Warm weather brings much-loved al fresco dining, which means picnics, backyard barbecues, and tons of discarded single-use cutlery. Cutlery is often something to consider when dining, and making the right choice (or at least a better choice) is easy, with two main factors to consider: production and environmental impact.
Traditional plastics can be made from a variety of natural resources, including cellulose, coal, natural gas, and most commonly, petroleum. But it is just because they come from natural resources, doesn't mean they're healthy for people or the environment. Traditional plastic utensils often don't belong in recycling bins after use, and when they end up in landfills, it can even take up to 100 years to start breaking down. Choose the airline wood cutlery set to give you great value for money, reduce your carbon footprint, and is safer for children.
Where did the airline's biodegradable wooden cutlery set come from? Of course, wooden cutlery comes from trees. The problem is that wooden utensils require the felling of trees to produce. Many wooden utensils are made from fast-growing species like bamboo and birch or leftover trees from the lumber industry, which reduces the impact on the environment. In addition, airline wood cutlery sets aren't as non-recyclable as traditional plastic, wooden utensils are not only compostable but also be composted in your own backyard pile in as little as 90 days. If wooden cutlery ends up where it shouldn't be, such as in the ocean, it won't be as time-consuming or methane-emitting as plastic cutlery.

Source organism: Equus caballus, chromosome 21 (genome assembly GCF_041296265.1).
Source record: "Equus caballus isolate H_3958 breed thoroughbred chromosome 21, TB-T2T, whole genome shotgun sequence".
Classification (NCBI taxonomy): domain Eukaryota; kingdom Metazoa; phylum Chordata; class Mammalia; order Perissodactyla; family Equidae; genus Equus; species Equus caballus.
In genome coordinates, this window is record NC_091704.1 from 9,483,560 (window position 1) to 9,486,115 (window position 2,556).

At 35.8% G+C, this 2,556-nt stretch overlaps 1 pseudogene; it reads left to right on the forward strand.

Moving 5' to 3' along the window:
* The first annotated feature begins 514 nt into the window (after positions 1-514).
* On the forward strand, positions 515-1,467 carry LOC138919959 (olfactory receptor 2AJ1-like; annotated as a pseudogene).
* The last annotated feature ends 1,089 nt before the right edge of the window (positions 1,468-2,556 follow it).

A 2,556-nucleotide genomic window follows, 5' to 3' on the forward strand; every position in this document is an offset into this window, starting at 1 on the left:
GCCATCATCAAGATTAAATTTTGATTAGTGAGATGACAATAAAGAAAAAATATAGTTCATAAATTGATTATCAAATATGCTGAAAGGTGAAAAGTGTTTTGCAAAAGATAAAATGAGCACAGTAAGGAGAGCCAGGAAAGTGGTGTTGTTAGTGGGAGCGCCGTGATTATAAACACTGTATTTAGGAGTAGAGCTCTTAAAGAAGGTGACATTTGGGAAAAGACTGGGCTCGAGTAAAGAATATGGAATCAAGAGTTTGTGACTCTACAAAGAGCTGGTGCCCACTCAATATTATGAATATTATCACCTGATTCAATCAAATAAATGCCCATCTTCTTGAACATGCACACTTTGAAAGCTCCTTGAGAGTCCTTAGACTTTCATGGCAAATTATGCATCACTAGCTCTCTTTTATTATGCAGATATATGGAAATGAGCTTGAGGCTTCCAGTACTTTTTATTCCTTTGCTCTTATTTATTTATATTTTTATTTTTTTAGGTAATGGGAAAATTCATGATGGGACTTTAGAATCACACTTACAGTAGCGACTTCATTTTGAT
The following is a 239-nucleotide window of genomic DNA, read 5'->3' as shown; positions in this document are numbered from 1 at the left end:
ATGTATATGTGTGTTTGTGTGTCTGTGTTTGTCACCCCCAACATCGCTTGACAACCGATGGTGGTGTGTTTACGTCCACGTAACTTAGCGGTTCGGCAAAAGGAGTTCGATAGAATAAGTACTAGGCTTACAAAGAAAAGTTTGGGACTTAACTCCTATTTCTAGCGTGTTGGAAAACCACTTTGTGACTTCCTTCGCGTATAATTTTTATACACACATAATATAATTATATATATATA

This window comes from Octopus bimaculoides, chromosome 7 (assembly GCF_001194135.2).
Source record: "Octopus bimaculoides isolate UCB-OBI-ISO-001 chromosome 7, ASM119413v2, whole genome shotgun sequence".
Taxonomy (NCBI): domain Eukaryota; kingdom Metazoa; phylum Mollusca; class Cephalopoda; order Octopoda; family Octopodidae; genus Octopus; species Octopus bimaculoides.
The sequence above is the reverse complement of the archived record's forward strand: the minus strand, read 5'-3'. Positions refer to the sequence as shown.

Another reason wood is considered an environmentally friendly material is that it is a carbon sink. This means that wood captures carbon and stores it within its structure. Carbon is present until the wood is destroyed. This makes the life cycle of single-use wooden utensils carbon neutral. An equal amount of carbon dioxide is stored in wooden utensils as they are released during production. Eventually, the carbon is released when the airline wood cutlery set is discarded. But unlike the carbon produced by burning fossil fuels, it is not released directly into the atmosphere. Instead, carbon is either consumed by other organisms as energy, slowly released into the atmosphere in the form of carbon dioxide, or trapped in the soil. Overall, carbon dioxide ends up back in the atmosphere, but at a much slower rate than burning fossil fuels.